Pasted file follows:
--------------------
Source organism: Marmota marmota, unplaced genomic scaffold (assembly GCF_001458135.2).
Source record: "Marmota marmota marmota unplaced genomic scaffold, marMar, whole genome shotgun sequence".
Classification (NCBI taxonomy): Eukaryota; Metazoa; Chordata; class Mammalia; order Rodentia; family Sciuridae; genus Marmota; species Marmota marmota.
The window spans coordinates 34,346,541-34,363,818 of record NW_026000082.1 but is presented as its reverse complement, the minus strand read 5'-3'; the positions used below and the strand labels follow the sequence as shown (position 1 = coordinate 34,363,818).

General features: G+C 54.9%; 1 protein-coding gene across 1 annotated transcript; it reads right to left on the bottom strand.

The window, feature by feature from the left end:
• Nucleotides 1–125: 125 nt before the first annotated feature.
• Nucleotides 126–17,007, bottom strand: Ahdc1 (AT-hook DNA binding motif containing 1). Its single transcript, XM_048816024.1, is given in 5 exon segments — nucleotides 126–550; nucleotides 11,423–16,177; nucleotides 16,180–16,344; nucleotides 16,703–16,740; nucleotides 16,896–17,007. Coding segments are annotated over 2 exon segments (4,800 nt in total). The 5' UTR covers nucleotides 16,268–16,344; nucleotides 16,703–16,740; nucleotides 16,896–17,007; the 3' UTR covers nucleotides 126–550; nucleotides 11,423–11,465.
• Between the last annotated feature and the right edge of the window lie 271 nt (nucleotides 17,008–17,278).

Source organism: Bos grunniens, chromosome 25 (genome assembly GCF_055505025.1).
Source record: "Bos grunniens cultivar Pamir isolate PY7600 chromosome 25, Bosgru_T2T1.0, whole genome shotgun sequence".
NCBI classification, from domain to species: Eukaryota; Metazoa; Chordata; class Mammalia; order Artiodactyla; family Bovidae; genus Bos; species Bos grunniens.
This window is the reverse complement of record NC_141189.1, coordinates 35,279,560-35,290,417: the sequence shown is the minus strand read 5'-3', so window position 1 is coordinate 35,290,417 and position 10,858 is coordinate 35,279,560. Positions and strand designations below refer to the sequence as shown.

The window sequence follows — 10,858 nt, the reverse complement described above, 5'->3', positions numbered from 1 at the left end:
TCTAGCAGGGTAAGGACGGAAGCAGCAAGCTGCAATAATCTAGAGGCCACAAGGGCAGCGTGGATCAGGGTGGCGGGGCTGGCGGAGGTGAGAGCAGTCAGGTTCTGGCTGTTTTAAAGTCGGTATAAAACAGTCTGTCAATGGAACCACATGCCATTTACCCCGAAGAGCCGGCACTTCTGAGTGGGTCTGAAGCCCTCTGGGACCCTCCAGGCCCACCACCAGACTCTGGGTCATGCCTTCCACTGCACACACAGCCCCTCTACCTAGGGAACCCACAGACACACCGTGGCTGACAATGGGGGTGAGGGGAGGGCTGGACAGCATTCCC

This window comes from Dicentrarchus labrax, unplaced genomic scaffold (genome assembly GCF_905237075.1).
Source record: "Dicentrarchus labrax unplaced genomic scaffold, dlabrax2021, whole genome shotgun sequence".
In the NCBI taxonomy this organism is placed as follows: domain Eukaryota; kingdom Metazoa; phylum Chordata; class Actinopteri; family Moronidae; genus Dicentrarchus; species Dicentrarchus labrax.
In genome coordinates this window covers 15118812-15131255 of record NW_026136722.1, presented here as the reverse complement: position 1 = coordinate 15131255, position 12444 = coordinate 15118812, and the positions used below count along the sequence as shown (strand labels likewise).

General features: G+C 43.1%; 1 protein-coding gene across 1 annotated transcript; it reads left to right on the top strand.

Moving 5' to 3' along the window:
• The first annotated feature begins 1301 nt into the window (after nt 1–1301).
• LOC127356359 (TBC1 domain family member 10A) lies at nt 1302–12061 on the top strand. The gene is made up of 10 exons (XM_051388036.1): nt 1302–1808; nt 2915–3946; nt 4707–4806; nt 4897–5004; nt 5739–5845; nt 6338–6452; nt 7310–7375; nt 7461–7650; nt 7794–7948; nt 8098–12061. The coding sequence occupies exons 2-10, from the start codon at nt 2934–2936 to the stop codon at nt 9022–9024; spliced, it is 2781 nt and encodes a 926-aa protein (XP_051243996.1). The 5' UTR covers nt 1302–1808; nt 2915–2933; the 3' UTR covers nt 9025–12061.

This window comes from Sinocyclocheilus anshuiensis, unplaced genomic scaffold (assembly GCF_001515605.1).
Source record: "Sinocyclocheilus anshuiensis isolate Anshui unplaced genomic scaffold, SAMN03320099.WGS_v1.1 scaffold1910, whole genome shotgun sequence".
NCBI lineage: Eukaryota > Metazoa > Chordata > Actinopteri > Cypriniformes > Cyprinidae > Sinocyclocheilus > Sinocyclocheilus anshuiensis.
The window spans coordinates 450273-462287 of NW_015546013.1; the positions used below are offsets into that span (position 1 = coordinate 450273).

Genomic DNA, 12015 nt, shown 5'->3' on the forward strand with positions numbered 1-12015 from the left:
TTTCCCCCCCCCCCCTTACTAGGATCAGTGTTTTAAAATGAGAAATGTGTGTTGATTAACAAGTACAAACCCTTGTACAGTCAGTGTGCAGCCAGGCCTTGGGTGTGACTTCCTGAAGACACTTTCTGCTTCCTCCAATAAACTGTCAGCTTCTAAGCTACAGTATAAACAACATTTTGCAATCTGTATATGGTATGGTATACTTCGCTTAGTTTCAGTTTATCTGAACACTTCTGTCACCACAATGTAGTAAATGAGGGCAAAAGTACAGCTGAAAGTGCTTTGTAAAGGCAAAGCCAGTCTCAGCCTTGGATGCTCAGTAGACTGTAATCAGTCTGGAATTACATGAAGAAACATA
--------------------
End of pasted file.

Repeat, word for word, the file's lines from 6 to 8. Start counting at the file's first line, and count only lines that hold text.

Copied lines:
The window, feature by feature from the left end:
• Nucleotides 1–125: 125 nt before the first annotated feature.
• Nucleotides 126–17,007, bottom strand: Ahdc1 (AT-hook DNA binding motif containing 1). Its single transcript, XM_048816024.1, is given in 5 exon segments — nucleotides 126–550; nucleotides 11,423–16,177; nucleotides 16,180–16,344; nucleotides 16,703–16,740; nucleotides 16,896–17,007. Coding segments are annotated over 2 exon segments (4,800 nt in total). The 5' UTR covers nucleotides 16,268–16,344; nucleotides 16,703–16,740; nucleotides 16,896–17,007; the 3' UTR covers nucleotides 126–550; nucleotides 11,423–11,465.